Here, Holopainen's desire of writing movie soundtrack style music comes to the front for the numerous parts of the 24 minutes of this song, covering everything from the origins of the creation of our planet, to the inevitable fact that we are dumb enough we'll probably blow ourselves up. But don't worry, our planet has already survived five catastrophic extinction events (and two "lesser" extinction events). It will survive us. So future generations of self-aware rats will dig up plastic Ikea chairs and make all sorts of wild theories about the creatures that might have sat upon them. And their ideas will look nothing like us.
That said, our species may well survive a global nuclear war. We won't, however, learn from such a mistake. We never seem to...
A lengthy intro leads to some actual opera style performance, then a short quote spoken by Richard Dawkins again - in which he actually says isn't it a noble and enlightened way of spending our brief time in the sun? to work and understand you, the universe, and how we have come to wake up in it? This might be the closest Dawkins has ever come to acknowledging a "higher power".
Gear change for some metal for the creation of our planet. LUCA, by the way, is Last Universal Common Ancestor - which might be closer than one might think. And the bit in the chorus that you might not catch the first time is "scions of the Devonian sea". Damn, I like songs with nerdy lyrics. You won't get that on some stupid Bieber album!
The greatest show on earth isn't a poncey self-obsessed opinion of the song itself. It is referring to... life. Culminating in a form of life that understands that it is alive, and what that means. Us, in other words. We are the greatest show on earth.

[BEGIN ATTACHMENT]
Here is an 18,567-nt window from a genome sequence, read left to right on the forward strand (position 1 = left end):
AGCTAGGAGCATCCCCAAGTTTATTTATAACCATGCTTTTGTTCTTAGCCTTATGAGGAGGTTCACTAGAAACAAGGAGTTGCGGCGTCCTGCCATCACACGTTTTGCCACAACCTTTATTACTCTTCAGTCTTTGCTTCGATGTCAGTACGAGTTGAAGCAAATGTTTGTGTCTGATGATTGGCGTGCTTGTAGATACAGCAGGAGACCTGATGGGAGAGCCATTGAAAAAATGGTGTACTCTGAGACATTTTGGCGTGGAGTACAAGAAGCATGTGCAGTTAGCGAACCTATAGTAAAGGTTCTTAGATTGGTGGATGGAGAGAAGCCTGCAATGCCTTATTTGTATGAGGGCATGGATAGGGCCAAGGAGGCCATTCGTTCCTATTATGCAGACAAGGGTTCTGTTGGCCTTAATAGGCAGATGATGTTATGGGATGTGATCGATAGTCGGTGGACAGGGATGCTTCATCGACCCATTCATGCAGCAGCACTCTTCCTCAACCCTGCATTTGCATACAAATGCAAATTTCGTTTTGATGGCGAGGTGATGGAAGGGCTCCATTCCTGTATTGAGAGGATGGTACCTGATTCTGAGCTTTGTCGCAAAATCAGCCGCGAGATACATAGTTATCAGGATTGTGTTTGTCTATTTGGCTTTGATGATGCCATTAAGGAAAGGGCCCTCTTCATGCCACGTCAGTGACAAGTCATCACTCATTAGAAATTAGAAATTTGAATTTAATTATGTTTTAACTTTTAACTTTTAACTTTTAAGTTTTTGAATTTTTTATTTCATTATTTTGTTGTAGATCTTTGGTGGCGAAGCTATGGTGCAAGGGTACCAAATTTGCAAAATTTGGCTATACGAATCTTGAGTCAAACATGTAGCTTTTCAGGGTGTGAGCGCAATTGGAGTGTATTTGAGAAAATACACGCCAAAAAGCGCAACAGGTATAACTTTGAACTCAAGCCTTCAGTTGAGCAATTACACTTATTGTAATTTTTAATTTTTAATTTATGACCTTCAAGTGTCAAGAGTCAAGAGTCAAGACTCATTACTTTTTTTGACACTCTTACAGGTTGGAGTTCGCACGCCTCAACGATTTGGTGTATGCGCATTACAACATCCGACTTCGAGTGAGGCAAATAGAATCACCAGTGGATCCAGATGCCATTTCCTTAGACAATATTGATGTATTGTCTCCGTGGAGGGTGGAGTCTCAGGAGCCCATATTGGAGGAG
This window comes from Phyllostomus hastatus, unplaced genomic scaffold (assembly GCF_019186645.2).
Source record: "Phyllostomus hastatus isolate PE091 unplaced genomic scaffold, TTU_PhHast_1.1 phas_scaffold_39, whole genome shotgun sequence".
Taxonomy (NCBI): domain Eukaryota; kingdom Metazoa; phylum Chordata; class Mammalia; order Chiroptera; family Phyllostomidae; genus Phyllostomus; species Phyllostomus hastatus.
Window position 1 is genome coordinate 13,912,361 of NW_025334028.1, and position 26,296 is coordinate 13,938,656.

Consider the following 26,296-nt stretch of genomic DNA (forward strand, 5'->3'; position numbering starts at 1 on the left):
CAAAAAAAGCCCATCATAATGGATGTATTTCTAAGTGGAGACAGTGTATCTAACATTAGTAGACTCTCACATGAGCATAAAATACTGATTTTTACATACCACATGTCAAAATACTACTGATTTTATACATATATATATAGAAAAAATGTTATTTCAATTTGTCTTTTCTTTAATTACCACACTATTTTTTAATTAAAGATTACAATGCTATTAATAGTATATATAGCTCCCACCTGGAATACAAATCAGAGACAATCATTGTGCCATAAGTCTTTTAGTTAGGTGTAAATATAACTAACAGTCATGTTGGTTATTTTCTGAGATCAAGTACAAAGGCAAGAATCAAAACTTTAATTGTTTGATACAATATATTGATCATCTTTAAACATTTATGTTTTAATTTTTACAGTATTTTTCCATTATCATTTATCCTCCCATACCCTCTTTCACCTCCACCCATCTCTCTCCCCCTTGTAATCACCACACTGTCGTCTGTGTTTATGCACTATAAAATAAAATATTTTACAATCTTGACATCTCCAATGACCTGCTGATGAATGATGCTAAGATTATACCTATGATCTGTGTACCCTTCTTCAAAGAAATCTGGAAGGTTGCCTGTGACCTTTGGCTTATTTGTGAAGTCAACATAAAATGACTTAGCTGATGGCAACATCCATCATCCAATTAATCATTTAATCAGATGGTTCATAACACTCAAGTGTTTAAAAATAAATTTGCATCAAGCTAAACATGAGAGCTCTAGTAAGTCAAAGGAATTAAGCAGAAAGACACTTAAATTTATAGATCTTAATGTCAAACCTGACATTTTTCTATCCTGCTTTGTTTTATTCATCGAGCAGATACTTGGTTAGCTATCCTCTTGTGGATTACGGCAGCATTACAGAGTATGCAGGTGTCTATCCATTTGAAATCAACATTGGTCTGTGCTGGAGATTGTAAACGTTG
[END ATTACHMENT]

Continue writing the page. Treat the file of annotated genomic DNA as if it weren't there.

Another gear change leading into various random animal noises to cover the period of, well, evolution of the mammals. But all is not well. As anybody who has watched an Attenborough documentary will know, everything is dinner to something larger and nastier.
Gear change once more for Marko to provide some male vocals for the eventual evolution of mankind - not a single one of your fathers died young - a nod to the fact that your entire ancestry could be traced back, right back beyond the sisters of Eve, beyond the Tiktaalik, back to the slime from which life itself was born. Because every single creature in your entire chain of evolution lived long enough to reproduce. The eventual result? You.
Take a moment to think about that.
After the verses, a brief quieter period to symbolise the gathering of humans into enclaves, villages, towns... and then back to the chorus; culminating in the epic We were here! (note the past tense) and the fitting guitar support, leading to the big bang that will presumably be our downfall.
But not for long. Andean style pipes and delicate piano lead to another speech from Dawkins, which begins We are going to die...and that makes us the lucky ones. Whether you think this is awesome or awful will depend upon your thoughts of Dawkins. The point, by the way, is that our DNA allows for a huge number of potential people, many of whom do not exist. So we're the lucky ones in that we were born. All those other possible humans...might never be born. Assuming, of course, that DNA works like that...
The music sounds more hopeful. Even after us (or not), the world, and life, will continue. After a truly epic ending, the tone is spoiled somewhat with whale and dolphin noises and Dawkins finally quoting the writing of Charles Darwin that gave this album its title. Personally, I think the track ought to end around 20m36s, go out on a high note.
So, there you go. A symphonic metal/folk album dealing primarily with evolution and man's place in the world. That pretty much ticks all the boxes and makes a startlingly different diversion from Chihiro Onitsuka CDs. ☺
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Last read at 21:09 on 2020/07/13.